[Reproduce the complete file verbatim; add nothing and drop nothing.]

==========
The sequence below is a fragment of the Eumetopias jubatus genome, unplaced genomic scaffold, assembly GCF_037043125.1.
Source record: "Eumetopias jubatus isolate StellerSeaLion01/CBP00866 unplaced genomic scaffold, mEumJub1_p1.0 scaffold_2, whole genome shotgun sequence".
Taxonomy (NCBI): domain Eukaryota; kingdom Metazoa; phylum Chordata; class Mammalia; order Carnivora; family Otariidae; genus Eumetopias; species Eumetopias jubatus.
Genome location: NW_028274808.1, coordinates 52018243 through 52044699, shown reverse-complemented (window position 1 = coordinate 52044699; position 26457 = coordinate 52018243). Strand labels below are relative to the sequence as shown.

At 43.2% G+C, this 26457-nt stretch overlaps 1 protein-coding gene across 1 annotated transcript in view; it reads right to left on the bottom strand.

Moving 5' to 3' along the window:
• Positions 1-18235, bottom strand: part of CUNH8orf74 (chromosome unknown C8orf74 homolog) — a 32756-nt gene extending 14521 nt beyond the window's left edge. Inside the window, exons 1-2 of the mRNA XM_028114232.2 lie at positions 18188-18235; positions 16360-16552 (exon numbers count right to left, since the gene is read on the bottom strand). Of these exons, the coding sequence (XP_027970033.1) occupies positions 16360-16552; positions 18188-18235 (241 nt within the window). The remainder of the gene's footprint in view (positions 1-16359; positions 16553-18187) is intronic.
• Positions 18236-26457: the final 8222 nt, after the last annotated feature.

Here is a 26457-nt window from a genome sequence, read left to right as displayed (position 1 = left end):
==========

The sequence below is a fragment of the Eumetopias jubatus genome, unplaced genomic scaffold, assembly GCF_037043125.1.
Source record: "Eumetopias jubatus isolate StellerSeaLion01/CBP00866 unplaced genomic scaffold, mEumJub1_p1.0 scaffold_2, whole genome shotgun sequence".
Taxonomy (NCBI): domain Eukaryota; kingdom Metazoa; phylum Chordata; class Mammalia; order Carnivora; family Otariidae; genus Eumetopias; species Eumetopias jubatus.
Genome location: NW_028274808.1, coordinates 52018243 through 52044699, shown reverse-complemented (window position 1 = coordinate 52044699; position 26457 = coordinate 52018243). Strand labels below are relative to the sequence as shown.

At 43.2% G+C, this 26457-nt stretch overlaps 1 protein-coding gene across 1 annotated transcript in view; it reads right to left on the bottom strand.

Moving 5' to 3' along the window:
• Positions 1-18235, bottom strand: part of CUNH8orf74 (chromosome unknown C8orf74 homolog) — a 32756-nt gene extending 14521 nt beyond the window's left edge. Inside the window, exons 1-2 of the mRNA XM_028114232.2 lie at positions 18188-18235; positions 16360-16552 (exon numbers count right to left, since the gene is read on the bottom strand). Of these exons, the coding sequence (XP_027970033.1) occupies positions 16360-16552; positions 18188-18235 (241 nt within the window). The remainder of the gene's footprint in view (positions 1-16359; positions 16553-18187) is intronic.
• Positions 18236-26457: the final 8222 nt, after the last annotated feature.

Here is a 26457-nt window from a genome sequence, read left to right as displayed (position 1 = left end):